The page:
The son of a Madagascan prince, Andreamenentania Paul Razafinkerierfo (December 16, 1895 – February 3, 1973) was born in Washington, D.C. after his 15 year old mother and her father escaped from Madagascar during the French invasion that resulted in the death of his fater. Razaf grew up in Harlem, and dabbled in the music business (he his first song in 1913) before moving to Cleveland to play baseball. By 1921 he was back in New York and the music business. He wrote the lyrics for Keep Shufflin' (1928), Hot Chocolates (1929), and Blackbirds of 1930, each of which included memorable songs. The most prolific African American writer of the songbook, Razaf co-wrote numerous hits including, with Fats Waller, "Honeysuckle Rose", "Ain't Misbehavin'", "How Can You Face Me" and "The Joint Is Jumpin". He also worked with Don Redman, Paul Denniker, James P. Johnson, Eubie Blake and William Weldon.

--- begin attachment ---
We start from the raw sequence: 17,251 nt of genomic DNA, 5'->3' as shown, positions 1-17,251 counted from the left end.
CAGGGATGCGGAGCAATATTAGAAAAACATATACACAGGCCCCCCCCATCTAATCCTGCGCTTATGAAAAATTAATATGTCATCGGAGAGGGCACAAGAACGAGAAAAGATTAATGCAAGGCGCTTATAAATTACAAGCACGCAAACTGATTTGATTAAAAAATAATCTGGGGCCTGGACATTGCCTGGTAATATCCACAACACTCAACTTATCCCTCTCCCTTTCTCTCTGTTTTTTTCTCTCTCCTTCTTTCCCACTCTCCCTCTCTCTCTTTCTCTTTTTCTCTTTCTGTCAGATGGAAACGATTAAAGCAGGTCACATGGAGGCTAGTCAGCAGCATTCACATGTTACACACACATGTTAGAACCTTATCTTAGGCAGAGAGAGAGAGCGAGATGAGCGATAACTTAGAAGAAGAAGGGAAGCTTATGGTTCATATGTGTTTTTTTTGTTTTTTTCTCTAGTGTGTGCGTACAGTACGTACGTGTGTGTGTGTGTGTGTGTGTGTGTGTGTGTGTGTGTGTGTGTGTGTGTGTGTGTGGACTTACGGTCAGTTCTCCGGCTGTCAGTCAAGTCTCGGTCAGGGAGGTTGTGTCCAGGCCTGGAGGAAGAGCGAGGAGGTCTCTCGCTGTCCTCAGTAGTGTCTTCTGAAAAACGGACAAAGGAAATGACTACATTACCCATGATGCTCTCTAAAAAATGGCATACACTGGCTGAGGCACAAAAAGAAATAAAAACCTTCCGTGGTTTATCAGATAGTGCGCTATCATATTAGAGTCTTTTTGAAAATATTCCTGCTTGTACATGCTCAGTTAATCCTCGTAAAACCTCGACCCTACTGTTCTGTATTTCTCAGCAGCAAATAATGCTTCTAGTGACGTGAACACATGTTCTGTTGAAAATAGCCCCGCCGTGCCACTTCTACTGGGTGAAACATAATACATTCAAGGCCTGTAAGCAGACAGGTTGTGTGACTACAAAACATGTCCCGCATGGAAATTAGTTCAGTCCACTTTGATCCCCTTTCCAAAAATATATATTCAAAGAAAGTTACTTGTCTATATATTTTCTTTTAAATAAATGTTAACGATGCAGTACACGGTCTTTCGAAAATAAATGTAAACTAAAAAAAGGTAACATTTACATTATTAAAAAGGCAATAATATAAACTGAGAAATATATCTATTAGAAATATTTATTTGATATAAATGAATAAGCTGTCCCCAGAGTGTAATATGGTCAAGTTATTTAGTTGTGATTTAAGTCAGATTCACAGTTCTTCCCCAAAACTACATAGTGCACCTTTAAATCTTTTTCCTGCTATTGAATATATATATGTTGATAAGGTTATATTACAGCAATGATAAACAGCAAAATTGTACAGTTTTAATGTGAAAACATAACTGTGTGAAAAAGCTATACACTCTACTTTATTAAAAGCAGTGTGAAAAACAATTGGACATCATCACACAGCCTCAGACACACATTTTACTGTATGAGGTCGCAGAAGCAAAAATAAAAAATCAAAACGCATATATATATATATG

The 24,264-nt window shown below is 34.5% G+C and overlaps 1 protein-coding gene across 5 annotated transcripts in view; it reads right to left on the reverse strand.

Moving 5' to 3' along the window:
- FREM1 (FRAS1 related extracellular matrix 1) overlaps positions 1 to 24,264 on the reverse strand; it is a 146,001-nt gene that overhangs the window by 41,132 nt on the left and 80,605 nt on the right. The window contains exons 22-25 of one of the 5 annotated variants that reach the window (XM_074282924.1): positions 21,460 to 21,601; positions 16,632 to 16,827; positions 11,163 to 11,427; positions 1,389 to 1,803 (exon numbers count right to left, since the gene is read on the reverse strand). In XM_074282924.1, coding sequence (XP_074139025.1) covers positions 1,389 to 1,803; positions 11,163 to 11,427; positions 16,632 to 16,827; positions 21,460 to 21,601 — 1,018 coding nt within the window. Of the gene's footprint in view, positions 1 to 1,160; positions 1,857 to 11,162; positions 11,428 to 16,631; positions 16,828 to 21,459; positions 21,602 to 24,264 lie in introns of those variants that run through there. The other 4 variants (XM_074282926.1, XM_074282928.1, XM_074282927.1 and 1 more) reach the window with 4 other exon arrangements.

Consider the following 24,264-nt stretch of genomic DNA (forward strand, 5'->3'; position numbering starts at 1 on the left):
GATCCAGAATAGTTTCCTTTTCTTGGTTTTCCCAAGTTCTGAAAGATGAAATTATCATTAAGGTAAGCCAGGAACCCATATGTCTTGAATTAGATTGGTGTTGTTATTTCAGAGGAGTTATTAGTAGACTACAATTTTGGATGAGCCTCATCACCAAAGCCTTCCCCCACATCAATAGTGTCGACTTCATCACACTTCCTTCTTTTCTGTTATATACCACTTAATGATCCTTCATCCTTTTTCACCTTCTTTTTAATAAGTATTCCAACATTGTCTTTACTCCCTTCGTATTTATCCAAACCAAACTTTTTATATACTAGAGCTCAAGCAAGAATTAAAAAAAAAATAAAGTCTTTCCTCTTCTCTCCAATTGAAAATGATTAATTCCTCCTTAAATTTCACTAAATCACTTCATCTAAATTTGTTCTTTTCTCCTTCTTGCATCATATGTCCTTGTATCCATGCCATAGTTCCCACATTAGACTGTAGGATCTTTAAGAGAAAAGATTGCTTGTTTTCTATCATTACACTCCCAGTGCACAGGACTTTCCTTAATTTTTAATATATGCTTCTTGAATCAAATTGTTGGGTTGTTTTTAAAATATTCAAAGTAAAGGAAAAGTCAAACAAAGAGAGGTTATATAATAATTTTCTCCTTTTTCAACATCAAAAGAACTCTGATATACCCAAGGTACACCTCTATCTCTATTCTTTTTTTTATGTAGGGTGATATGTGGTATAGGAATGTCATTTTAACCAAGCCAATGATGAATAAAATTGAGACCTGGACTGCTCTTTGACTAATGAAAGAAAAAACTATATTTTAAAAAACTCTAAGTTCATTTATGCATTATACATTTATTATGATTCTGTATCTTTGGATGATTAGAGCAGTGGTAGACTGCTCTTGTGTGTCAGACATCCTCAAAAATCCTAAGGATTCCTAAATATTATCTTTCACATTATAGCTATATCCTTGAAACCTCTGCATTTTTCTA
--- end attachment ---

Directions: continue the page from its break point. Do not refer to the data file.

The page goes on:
In the 1950’s Razaf began working as a newspaper columnist and continued in that profession until his death in 1973. In 1972 he was inducted into the Songwriters Hall of Fame.
| ||Gee, Baby, Ain't I Good to You|
| ||I'd Give A Dollar For A Dime|
(1941) Tan Manhattan